Symposium: Religious Questions and Saving Constructions : SCOTUSblog
Symposium: Religious questions and saving constructions
Ira C. Lupu is the F. Elwood & Eleanor Davis Professor of Law Emeritus, and Robert W. Tuttle is the David R. and Sherry Kirschner Berz Research Professor of Law and Religion, at George Washington University. They are the co-authors of Secular Government, Religious People (forthcoming, Eerdmans Publishing Co., July 2014).
Two powerful and opposing undercurrents run through the Hobby Lobby case. The first is the constitutional prohibition on courts resolving questions of religious doctrine. The second is the constitutionally prudent strategy of interpreting the Religious Freedom Restoration Act (RFRA) to limit the harms that employers may impose upon their employees.
1. RFRA and questions of religious doctrine
Referencing Sherbert v. Verner and Wisconsin v. Yoder, RFRA commands the government to “not substantially burden a person’s exercise of religion” unless the government can show that imposing the burden is “the least restrictive means of furthering [a] compelling governmental interest.” As Sherbert and Yoder perfectly illustrate, a burden on religion involves conflict between a person’s legal interests and her religious practices. What is rarely noticed, however, is that the collision of interests must meet two measures of substantiality, not just one. The conflict must involve, as in Sherbert, the imposition of substantial secular costs on the religiously compliant person. Less well noticed, the conflict also must involve substantial religious costs for those who comply with secular law. The Yoder Court barely mentioned the five-dollar fine that the state had imposed on the parents of children who did not attend school. Instead, the Court repeatedly and emphatically stressed the religious cost - a threat to the salvation of Amish parents and to the survival of the Amish community - that might have followed from compliance with compulsory education laws.
This second side of the “substantial burden” formula is deeply troubling. As reconfirmed by Hosanna-Tabor Evangelical Lutheran Church and School v. EEOC, the state is constitutionally incompetent to answer questions of religious doctrine, such as who is fit for ministry. In some situations, of course, the government may choose not to dispute the religious substantiality of the burden. That was the government’s approach, albeit a losing one, in Gonzales v. O Centro Espirita Beneficente Uniao do Vegetal, in which the church claimed that hoasca tea was essential to its worship, and the government conceded that its prohibition on the tea substantially burdened the group’s religious exercise.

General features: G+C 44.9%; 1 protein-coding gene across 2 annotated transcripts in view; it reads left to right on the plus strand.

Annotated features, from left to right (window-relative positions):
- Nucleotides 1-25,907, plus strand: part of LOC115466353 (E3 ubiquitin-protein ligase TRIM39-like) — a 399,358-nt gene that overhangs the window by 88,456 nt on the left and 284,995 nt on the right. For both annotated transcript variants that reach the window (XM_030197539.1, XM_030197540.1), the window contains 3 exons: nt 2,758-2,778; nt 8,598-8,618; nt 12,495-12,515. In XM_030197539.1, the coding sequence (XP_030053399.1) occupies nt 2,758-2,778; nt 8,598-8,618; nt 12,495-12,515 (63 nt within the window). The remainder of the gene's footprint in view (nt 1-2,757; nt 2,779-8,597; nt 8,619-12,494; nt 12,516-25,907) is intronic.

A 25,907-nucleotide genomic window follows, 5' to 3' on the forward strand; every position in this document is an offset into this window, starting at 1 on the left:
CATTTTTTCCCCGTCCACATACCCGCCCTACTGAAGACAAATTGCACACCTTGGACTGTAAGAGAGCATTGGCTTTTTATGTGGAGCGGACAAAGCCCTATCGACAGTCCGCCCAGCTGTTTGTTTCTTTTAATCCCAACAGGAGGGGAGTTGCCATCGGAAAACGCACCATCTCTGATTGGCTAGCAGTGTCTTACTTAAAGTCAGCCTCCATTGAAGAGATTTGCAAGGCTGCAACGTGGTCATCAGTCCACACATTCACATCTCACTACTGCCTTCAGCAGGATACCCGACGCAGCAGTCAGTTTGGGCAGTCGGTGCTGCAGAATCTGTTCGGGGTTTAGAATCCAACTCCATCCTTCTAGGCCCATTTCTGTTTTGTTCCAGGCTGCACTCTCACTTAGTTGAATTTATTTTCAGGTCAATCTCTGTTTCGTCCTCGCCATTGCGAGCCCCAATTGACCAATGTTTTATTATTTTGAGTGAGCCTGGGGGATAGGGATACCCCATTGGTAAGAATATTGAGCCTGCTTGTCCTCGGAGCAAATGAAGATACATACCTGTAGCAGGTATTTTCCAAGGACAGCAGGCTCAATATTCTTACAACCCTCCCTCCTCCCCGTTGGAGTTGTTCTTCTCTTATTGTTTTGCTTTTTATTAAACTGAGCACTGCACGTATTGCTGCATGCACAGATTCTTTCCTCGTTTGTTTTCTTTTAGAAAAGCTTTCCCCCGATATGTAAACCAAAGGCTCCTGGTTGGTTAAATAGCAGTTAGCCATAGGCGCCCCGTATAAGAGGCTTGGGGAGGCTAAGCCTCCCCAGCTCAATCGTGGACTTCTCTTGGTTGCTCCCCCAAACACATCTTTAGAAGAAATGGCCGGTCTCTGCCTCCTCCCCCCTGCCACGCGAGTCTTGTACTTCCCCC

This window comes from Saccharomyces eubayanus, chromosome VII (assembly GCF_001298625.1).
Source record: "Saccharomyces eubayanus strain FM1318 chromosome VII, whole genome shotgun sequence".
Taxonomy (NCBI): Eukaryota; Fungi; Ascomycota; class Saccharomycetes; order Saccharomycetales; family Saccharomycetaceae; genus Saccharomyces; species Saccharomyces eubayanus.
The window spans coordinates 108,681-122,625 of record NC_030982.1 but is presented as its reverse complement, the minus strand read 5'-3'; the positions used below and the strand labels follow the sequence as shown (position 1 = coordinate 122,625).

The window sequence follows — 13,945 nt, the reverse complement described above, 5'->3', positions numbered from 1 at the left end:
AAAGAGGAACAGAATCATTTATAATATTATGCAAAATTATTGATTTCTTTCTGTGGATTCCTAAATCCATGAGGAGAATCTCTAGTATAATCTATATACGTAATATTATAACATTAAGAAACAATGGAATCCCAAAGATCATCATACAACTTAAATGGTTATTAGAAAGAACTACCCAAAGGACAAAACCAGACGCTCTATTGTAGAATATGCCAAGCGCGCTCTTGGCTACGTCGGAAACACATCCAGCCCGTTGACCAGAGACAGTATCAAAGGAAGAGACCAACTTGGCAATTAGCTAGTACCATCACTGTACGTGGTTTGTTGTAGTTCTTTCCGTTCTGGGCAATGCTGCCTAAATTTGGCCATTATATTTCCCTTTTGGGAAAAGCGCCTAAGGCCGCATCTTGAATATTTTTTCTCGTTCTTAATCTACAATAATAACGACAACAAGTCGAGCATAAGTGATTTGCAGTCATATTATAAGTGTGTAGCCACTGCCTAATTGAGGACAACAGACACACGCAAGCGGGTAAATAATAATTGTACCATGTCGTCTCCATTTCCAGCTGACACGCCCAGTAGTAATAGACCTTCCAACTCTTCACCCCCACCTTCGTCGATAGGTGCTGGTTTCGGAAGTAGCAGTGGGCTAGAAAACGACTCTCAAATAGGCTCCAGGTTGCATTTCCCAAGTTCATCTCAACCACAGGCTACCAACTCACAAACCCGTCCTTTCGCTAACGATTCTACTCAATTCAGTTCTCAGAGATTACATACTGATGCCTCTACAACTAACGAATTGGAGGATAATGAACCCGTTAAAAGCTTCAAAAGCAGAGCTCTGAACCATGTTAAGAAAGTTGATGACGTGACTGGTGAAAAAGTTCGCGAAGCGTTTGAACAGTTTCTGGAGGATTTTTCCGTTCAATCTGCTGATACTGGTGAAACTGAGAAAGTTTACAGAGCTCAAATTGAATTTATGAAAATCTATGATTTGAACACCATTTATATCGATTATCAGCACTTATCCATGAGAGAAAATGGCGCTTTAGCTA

In the contraceptive mandate cases, however, the government has not conceded the substantiality of the religious costs of legal compliance. The Hobby Lobby companies assert that the coverage of certain services in an employer-provided health insurance policy will implicate their owners and them in the termination of pre-natal human life. The government’s response to that argument rests on the remoteness of the connection between the owners’ religious convictions and the independent decision by beneficiaries to make use of insurance coverage of contraceptives. The government argues, in effect, that compliance with the ACA mandate cannot involve the owners of Hobby Lobby in substantial religiously wrongful conduct because the allegedly sinful act - the use of certain contraceptives - is undertaken, if at all, by employees or their dependents who freely choose to take advantage of that coverage. This, the government contends, makes the religious burden of compliance with the ACA attenuated and therefore insubstantial.
How can the Court decide between these competing views of the religious significance of legal compliance? If the state is barred from answering religious questions, the government must accept Hobby Lobby’s assertion about its, or its owners, complicity in sinful acts … ..
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